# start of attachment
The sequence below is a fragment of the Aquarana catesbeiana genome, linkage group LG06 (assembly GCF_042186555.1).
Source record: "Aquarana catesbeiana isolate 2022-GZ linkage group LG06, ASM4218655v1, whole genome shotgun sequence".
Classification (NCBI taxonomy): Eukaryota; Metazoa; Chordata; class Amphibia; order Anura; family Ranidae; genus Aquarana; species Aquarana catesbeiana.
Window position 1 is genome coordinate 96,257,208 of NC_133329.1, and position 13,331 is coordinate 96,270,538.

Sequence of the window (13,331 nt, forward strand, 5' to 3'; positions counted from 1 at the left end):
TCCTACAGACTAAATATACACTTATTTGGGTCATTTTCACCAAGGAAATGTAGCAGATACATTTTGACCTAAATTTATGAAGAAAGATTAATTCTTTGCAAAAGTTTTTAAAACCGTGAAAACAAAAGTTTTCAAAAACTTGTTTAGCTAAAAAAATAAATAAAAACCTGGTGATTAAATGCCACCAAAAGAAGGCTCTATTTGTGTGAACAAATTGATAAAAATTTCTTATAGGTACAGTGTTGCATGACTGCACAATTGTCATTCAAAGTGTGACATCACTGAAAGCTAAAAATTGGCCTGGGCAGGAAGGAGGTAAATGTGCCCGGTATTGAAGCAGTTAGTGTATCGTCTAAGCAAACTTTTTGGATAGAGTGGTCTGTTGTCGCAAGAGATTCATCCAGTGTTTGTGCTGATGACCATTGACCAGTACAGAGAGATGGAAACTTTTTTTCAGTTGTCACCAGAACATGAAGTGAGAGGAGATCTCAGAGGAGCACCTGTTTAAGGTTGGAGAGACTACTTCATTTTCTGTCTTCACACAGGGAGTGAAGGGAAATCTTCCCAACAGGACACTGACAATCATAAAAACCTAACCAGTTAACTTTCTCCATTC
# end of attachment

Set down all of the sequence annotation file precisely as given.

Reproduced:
The sequence below is a fragment of the Aquarana catesbeiana genome, linkage group LG06 (assembly GCF_042186555.1).
Source record: "Aquarana catesbeiana isolate 2022-GZ linkage group LG06, ASM4218655v1, whole genome shotgun sequence".
Classification (NCBI taxonomy): Eukaryota; Metazoa; Chordata; class Amphibia; order Anura; family Ranidae; genus Aquarana; species Aquarana catesbeiana.
Window position 1 is genome coordinate 96,257,208 of NC_133329.1, and position 13,331 is coordinate 96,270,538.

Sequence of the window (13,331 nt, forward strand, 5' to 3'; positions counted from 1 at the left end):
TCCTACAGACTAAATATACACTTATTTGGGTCATTTTCACCAAGGAAATGTAGCAGATACATTTTGACCTAAATTTATGAAGAAAGATTAATTCTTTGCAAAAGTTTTTAAAACCGTGAAAACAAAAGTTTTCAAAAACTTGTTTAGCTAAAAAAATAAATAAAAACCTGGTGATTAAATGCCACCAAAAGAAGGCTCTATTTGTGTGAACAAATTGATAAAAATTTCTTATAGGTACAGTGTTGCATGACTGCACAATTGTCATTCAAAGTGTGACATCACTGAAAGCTAAAAATTGGCCTGGGCAGGAAGGAGGTAAATGTGCCCGGTATTGAAGCAGTTAGTGTATCGTCTAAGCAAACTTTTTGGATAGAGTGGTCTGTTGTCGCAAGAGATTCATCCAGTGTTTGTGCTGATGACCATTGACCAGTACAGAGAGATGGAAACTTTTTTTCAGTTGTCACCAGAACATGAAGTGAGAGGAGATCTCAGAGGAGCACCTGTTTAAGGTTGGAGAGACTACTTCATTTTCTGTCTTCACACAGGGAGTGAAGGGAAATCTTCCCAACAGGACACTGACAATCATAAAAACCTAACCAGTTAACTTTCTCCATTC